Reaching Across Borders to Stop Human Trafficking

On June 23, 2017, governments and non-governmental organizations (NGO) assembled at the United Nations for a multi-stakeholder hearing on the review of the global plan of action to combat trafficking in persons. In order to understand the significance of this amalgamation of words, it is important to understand two basic UN documents: the Protocol to Prevent, Suppress and Punish Trafficking in Persons, Especially Women and Children (UN TIP Protocol) and the Global Plan of Action to Combat Trafficking in Persons (Global Plan of Action).

The UN TIP Protocol – adopted 12 December 2000 and effective from 25 December 2003 – not only establishes an agreed definition for “trafficking in human persons” but also presents a framework for UN Member States to fulfill their obligations to introduce and strengthen national anti-trafficking legislation. The UN TIP Protocol is a major step forward in the fight against human trafficking since it is the first time UN Member States agreed that trafficking in persons was a serious international issue that needed urgent and coordinated attention.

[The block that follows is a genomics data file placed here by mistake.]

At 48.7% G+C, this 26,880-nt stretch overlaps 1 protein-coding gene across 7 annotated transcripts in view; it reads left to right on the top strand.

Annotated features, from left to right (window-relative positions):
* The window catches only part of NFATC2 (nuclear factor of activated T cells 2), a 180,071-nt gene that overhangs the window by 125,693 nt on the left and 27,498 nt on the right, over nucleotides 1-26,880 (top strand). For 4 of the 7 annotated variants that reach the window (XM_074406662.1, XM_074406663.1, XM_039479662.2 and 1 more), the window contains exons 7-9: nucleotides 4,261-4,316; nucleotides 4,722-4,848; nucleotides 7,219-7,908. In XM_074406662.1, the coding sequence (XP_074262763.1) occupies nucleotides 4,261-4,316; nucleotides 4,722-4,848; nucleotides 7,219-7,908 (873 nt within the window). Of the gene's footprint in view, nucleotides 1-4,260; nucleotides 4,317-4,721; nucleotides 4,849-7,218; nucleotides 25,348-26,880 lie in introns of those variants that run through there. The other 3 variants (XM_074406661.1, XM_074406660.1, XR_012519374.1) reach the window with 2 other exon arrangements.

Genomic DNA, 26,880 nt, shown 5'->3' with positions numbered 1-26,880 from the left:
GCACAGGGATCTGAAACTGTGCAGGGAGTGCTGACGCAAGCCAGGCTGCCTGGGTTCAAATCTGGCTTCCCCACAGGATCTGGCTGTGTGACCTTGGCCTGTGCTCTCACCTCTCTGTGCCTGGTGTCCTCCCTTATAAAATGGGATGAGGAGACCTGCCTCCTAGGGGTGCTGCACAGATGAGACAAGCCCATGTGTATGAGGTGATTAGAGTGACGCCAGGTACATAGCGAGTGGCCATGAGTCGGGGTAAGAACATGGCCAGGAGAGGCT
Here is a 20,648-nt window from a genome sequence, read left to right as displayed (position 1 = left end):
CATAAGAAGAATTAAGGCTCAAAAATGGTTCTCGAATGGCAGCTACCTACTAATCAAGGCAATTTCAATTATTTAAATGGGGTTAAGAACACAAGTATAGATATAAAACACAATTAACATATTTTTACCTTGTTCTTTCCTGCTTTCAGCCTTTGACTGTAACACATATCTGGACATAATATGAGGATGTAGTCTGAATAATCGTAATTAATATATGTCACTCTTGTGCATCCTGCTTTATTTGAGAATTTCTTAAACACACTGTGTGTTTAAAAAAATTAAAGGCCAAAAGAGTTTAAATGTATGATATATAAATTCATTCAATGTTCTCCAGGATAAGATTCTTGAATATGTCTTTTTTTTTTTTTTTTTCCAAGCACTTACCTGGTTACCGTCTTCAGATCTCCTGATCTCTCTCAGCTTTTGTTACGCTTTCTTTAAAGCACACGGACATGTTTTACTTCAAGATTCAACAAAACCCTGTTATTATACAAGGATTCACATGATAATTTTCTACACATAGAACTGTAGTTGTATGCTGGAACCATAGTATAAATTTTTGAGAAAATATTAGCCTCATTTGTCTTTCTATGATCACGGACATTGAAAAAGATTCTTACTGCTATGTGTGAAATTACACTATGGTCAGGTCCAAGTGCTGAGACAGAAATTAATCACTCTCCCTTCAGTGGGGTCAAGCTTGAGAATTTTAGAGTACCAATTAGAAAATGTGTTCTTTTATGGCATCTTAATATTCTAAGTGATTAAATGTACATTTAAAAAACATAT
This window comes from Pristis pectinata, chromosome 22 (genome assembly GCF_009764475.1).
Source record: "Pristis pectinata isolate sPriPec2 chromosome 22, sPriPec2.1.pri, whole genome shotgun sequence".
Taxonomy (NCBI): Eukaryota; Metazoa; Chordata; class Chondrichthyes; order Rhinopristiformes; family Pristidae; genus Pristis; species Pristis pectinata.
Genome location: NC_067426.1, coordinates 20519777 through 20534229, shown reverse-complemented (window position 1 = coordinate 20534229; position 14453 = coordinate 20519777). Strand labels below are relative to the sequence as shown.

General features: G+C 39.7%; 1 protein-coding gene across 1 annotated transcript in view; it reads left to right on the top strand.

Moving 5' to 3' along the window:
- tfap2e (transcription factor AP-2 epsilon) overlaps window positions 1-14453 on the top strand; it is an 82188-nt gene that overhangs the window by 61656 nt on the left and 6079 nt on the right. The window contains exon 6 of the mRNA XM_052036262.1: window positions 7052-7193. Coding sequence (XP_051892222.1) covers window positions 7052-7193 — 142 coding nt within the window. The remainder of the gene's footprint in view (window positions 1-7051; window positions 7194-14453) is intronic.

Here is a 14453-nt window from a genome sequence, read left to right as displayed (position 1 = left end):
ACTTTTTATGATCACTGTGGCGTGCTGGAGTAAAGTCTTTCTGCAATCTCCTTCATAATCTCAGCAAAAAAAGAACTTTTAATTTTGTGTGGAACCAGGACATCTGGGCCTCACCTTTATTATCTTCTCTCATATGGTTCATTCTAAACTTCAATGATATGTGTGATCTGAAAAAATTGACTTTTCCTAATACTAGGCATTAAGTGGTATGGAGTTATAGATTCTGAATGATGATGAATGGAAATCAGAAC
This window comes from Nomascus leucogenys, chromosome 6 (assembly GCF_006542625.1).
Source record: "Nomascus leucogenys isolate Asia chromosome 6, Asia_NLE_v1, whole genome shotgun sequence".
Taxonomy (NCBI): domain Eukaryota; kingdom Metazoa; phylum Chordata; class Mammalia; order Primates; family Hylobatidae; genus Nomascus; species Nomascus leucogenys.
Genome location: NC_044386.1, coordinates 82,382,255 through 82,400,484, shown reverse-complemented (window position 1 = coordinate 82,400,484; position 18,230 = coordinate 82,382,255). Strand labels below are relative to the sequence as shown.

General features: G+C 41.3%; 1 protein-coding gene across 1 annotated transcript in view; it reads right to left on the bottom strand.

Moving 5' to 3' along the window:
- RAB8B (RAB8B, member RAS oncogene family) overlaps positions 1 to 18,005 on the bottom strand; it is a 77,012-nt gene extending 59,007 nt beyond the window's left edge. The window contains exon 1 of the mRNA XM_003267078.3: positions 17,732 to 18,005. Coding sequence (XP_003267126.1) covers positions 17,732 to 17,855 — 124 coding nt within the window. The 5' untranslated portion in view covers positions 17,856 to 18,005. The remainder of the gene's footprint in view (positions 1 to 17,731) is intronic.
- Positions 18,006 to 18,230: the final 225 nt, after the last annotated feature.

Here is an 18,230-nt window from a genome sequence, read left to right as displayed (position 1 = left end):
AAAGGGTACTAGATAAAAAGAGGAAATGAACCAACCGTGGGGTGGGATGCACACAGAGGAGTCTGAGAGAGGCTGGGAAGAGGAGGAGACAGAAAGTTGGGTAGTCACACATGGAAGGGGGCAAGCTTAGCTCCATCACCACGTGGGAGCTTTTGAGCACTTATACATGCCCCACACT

The Global Plan of Action to Combat Trafficking in Persons – adopted in July 2010 and reviewed in 2013 – builds on the UN TIP Protocol, presenting an action plan for UN Member States to work together to “prevent, protect, and prosecute” when combating human trafficking. It also established the United Nations Voluntary Trust Fund for Victims of Trafficking in Persons to support victims through financial, legal, and humanitarian aid. The Global Plan of Action progresses commitment beyond a framework to implementation. Every few years, as determined by the UN General Assembly, UN Member States review the Global Plan of Action to assess what has been accomplished and what remains undone.